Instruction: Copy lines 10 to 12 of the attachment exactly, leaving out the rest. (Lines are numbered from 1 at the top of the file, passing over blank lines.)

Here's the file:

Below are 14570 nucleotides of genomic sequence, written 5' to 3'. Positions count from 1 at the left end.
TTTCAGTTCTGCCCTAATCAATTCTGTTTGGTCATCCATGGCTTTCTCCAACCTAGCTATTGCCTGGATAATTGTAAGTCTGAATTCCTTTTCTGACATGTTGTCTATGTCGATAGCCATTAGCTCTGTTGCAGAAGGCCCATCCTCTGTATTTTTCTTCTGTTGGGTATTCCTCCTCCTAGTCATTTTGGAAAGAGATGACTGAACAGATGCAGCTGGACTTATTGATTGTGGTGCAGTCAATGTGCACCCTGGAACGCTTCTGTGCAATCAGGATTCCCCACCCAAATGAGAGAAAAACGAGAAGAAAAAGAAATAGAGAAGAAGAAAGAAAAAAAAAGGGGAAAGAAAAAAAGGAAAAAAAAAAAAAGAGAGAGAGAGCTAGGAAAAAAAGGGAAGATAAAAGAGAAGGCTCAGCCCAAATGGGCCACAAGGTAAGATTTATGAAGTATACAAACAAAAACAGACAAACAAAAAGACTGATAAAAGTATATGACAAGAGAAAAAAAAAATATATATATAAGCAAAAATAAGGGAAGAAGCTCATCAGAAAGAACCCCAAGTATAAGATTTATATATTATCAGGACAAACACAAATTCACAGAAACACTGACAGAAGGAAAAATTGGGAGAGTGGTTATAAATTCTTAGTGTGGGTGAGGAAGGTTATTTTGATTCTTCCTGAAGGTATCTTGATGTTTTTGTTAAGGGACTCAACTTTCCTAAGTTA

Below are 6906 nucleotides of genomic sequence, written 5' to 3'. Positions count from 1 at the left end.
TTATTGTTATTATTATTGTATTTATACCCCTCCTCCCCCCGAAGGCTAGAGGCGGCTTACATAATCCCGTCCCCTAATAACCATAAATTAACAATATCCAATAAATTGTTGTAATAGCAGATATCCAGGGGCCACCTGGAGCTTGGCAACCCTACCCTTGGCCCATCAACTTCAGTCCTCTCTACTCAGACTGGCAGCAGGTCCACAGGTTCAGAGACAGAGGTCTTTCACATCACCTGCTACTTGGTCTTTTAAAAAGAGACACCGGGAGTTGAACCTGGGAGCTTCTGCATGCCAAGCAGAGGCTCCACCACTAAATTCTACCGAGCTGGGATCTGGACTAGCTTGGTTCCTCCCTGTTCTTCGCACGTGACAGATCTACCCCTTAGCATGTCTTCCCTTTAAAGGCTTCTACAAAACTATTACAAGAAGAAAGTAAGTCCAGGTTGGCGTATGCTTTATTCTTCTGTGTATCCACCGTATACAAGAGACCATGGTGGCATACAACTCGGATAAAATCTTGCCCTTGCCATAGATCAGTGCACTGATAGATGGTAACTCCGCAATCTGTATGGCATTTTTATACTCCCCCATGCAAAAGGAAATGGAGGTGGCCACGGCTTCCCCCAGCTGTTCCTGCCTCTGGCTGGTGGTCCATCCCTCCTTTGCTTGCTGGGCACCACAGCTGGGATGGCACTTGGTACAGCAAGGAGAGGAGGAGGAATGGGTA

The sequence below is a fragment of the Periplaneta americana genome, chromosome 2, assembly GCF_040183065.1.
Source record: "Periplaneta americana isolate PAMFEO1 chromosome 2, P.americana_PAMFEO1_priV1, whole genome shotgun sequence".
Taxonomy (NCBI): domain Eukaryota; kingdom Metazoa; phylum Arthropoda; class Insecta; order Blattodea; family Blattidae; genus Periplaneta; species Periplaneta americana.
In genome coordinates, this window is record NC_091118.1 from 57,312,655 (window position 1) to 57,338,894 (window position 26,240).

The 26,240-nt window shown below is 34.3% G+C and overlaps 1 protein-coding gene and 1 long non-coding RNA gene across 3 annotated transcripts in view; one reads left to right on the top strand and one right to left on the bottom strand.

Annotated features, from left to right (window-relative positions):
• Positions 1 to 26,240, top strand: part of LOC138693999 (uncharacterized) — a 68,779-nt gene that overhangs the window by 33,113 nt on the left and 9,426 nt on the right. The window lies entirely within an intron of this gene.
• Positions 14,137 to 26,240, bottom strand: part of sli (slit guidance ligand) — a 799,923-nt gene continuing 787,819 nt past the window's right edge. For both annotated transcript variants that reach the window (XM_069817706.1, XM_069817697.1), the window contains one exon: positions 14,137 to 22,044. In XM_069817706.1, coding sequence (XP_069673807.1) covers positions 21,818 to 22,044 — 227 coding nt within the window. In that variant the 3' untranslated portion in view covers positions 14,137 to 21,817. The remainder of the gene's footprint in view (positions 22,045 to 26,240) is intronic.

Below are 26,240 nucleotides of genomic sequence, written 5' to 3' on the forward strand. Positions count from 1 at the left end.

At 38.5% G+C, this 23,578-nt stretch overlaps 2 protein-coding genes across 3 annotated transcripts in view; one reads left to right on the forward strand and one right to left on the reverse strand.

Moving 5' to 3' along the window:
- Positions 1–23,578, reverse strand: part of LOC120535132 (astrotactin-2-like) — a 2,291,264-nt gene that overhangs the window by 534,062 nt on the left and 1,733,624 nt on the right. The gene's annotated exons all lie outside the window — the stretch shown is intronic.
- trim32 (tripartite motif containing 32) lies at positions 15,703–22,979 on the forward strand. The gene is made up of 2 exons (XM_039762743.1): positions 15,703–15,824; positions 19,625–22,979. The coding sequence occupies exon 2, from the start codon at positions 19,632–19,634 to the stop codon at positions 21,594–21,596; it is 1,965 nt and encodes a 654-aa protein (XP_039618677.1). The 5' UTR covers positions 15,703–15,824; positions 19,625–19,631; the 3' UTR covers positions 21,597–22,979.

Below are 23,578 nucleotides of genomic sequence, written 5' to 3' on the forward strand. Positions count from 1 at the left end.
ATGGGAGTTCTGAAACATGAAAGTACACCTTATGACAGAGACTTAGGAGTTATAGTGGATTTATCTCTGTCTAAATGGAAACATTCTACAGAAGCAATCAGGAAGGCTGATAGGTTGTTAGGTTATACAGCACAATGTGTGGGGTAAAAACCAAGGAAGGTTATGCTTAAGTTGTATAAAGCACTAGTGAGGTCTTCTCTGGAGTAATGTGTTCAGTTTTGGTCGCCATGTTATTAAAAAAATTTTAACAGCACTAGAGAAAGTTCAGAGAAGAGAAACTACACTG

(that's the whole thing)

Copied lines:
Annotated features, from left to right (window-relative positions):
• Positions 1 to 26,240, top strand: part of LOC138693999 (uncharacterized) — a 68,779-nt gene that overhangs the window by 33,113 nt on the left and 9,426 nt on the right. The window lies entirely within an intron of this gene.
• Positions 14,137 to 26,240, bottom strand: part of sli (slit guidance ligand) — a 799,923-nt gene continuing 787,819 nt past the window's right edge. For both annotated transcript variants that reach the window (XM_069817706.1, XM_069817697.1), the window contains one exon: positions 14,137 to 22,044. In XM_069817706.1, coding sequence (XP_069673807.1) covers positions 21,818 to 22,044 — 227 coding nt within the window. In that variant the 3' untranslated portion in view covers positions 14,137 to 21,817. The remainder of the gene's footprint in view (positions 22,045 to 26,240) is intronic.